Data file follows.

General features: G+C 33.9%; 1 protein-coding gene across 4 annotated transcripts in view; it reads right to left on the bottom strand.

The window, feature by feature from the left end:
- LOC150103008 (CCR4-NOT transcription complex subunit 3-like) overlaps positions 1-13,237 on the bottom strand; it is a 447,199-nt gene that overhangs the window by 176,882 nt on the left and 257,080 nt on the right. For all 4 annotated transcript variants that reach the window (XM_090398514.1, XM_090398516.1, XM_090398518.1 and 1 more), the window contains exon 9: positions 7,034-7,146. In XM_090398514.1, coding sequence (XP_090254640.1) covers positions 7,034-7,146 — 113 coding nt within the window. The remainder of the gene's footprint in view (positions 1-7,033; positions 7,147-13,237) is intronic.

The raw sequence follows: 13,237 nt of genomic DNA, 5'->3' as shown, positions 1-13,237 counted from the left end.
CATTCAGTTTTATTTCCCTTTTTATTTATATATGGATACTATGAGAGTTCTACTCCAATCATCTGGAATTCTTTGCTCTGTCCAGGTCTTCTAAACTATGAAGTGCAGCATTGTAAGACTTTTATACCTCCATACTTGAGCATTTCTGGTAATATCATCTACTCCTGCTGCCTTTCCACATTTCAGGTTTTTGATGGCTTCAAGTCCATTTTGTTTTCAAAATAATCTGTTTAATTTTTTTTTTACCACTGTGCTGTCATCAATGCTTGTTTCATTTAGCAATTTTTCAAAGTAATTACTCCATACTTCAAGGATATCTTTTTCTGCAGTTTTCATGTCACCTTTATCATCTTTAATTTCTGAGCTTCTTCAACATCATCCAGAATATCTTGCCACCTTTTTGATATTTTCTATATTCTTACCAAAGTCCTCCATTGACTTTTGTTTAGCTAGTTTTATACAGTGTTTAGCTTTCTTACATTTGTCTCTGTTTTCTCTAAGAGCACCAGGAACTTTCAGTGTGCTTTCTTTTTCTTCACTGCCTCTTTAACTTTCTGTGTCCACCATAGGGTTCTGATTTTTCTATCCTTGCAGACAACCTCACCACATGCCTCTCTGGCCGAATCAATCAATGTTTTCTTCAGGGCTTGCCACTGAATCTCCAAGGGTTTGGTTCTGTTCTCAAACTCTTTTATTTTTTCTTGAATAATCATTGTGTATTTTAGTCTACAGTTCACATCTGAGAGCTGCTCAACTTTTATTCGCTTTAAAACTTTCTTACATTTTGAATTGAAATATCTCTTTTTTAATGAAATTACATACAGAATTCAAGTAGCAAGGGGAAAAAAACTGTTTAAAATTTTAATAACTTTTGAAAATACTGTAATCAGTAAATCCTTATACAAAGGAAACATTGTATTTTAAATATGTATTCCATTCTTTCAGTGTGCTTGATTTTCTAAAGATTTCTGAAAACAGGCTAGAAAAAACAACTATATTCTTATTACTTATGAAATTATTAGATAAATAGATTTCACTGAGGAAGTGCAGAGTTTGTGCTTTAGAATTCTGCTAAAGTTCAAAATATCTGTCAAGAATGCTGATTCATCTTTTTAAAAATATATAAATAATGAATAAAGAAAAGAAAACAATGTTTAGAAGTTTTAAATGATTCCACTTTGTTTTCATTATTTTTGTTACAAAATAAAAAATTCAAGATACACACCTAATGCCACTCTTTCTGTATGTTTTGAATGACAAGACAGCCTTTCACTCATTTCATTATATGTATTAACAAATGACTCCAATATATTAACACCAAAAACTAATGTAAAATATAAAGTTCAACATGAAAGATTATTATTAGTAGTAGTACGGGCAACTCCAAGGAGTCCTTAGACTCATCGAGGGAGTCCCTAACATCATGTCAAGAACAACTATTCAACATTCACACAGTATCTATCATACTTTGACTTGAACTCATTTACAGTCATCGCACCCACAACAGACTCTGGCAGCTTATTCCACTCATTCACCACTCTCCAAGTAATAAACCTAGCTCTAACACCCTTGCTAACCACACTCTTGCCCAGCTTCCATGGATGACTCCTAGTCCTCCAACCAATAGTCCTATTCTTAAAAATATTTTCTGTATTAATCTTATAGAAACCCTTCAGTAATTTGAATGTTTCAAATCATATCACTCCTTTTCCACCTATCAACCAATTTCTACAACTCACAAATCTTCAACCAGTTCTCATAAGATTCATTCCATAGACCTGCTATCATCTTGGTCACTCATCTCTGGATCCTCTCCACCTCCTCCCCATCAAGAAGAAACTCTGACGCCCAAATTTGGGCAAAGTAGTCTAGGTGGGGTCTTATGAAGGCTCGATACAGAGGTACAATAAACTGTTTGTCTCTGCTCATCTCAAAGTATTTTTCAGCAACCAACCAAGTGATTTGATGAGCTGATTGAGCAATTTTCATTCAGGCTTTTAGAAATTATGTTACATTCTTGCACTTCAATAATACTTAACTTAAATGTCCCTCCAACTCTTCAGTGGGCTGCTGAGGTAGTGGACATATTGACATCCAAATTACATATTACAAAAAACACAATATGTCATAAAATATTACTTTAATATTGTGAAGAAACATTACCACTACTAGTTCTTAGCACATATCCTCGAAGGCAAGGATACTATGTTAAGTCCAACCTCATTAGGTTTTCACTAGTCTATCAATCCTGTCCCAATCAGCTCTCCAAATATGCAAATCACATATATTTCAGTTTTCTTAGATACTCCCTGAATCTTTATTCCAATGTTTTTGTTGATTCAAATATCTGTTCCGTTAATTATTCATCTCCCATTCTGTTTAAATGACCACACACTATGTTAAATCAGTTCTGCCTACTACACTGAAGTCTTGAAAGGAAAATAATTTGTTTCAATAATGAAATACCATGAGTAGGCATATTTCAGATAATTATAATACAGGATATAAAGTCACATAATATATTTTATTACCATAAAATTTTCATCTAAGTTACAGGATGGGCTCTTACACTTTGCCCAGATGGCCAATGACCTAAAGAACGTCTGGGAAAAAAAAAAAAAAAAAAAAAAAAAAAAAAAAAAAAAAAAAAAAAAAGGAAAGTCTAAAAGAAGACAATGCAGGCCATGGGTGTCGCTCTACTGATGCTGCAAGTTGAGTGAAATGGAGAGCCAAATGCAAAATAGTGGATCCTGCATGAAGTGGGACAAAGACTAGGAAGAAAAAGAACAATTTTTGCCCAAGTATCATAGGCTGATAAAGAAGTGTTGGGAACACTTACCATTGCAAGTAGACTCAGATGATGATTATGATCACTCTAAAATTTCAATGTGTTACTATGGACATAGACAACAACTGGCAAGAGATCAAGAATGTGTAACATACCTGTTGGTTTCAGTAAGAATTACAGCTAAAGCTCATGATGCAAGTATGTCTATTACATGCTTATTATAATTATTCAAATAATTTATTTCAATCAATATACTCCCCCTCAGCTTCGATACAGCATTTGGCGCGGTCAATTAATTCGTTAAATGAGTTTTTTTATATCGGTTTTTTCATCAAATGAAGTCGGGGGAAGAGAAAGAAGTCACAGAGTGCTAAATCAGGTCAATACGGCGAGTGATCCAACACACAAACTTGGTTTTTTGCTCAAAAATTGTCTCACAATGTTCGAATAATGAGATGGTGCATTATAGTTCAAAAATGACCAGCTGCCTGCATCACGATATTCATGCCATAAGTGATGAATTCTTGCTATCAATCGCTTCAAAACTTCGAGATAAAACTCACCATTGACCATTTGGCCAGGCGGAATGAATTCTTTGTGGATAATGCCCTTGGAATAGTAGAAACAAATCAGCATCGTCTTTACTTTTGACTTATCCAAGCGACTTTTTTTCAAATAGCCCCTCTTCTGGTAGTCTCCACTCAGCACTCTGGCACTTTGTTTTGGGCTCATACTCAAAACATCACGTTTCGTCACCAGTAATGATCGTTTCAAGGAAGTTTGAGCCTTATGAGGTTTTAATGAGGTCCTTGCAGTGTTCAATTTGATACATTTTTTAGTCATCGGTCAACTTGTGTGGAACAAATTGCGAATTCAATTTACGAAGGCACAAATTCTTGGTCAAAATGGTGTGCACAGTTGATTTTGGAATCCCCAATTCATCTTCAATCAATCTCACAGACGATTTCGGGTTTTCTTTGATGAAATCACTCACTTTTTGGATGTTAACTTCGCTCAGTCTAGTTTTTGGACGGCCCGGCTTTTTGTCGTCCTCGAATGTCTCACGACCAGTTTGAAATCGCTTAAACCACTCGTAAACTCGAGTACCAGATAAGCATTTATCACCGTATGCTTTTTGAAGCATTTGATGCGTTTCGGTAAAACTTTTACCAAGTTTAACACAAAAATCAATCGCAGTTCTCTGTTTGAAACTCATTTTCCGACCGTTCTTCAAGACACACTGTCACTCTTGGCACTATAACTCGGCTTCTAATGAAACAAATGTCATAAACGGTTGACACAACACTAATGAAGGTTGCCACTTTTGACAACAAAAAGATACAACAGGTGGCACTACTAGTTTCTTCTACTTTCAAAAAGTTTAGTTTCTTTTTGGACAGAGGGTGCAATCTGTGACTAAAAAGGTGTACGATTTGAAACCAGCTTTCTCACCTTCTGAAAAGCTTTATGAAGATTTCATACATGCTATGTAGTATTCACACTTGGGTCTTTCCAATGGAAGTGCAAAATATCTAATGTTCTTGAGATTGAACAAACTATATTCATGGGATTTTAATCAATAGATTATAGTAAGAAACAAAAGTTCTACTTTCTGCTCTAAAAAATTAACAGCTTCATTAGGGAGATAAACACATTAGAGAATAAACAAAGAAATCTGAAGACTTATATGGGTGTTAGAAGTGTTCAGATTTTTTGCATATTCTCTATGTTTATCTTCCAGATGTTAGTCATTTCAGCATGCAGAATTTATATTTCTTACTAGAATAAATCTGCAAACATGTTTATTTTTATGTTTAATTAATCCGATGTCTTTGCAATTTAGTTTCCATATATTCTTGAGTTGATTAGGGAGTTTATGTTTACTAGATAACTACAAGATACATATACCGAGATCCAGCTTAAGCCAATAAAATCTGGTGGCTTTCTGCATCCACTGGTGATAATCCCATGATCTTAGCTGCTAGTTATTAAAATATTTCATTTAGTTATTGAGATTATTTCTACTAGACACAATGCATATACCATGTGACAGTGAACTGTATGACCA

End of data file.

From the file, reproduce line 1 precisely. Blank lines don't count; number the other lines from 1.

General features: G+C 33.9%; 1 protein-coding gene across 4 annotated transcripts in view; it reads right to left on the bottom strand.